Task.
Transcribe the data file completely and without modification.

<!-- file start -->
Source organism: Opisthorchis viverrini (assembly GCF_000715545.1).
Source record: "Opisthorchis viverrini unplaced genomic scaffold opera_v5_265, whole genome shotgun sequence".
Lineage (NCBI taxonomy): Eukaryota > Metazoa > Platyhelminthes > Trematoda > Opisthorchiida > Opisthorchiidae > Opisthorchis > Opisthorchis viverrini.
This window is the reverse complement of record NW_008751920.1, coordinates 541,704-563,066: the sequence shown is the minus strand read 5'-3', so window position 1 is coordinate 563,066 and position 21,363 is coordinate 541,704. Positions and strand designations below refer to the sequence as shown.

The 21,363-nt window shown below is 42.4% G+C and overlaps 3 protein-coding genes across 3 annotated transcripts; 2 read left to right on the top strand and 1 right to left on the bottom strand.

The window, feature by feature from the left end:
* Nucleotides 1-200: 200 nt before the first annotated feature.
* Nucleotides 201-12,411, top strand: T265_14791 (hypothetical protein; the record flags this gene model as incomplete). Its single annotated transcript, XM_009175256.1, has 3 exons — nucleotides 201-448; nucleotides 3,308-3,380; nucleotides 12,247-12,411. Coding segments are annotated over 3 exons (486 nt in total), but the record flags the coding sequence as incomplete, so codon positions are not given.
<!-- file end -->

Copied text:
Source organism: Opisthorchis viverrini (assembly GCF_000715545.1).
Source record: "Opisthorchis viverrini unplaced genomic scaffold opera_v5_265, whole genome shotgun sequence".
Lineage (NCBI taxonomy): Eukaryota > Metazoa > Platyhelminthes > Trematoda > Opisthorchiida > Opisthorchiidae > Opisthorchis > Opisthorchis viverrini.
This window is the reverse complement of record NW_008751920.1, coordinates 541,704-563,066: the sequence shown is the minus strand read 5'-3', so window position 1 is coordinate 563,066 and position 21,363 is coordinate 541,704. Positions and strand designations below refer to the sequence as shown.

The 21,363-nt window shown below is 42.4% G+C and overlaps 3 protein-coding genes across 3 annotated transcripts; 2 read left to right on the top strand and 1 right to left on the bottom strand.

The window, feature by feature from the left end:
* Nucleotides 1-200: 200 nt before the first annotated feature.
* Nucleotides 201-12,411, top strand: T265_14791 (hypothetical protein; the record flags this gene model as incomplete). Its single annotated transcript, XM_009175256.1, has 3 exons — nucleotides 201-448; nucleotides 3,308-3,380; nucleotides 12,247-12,411. Coding segments are annotated over 3 exons (486 nt in total), but the record flags the coding sequence as incomplete, so codon positions are not given.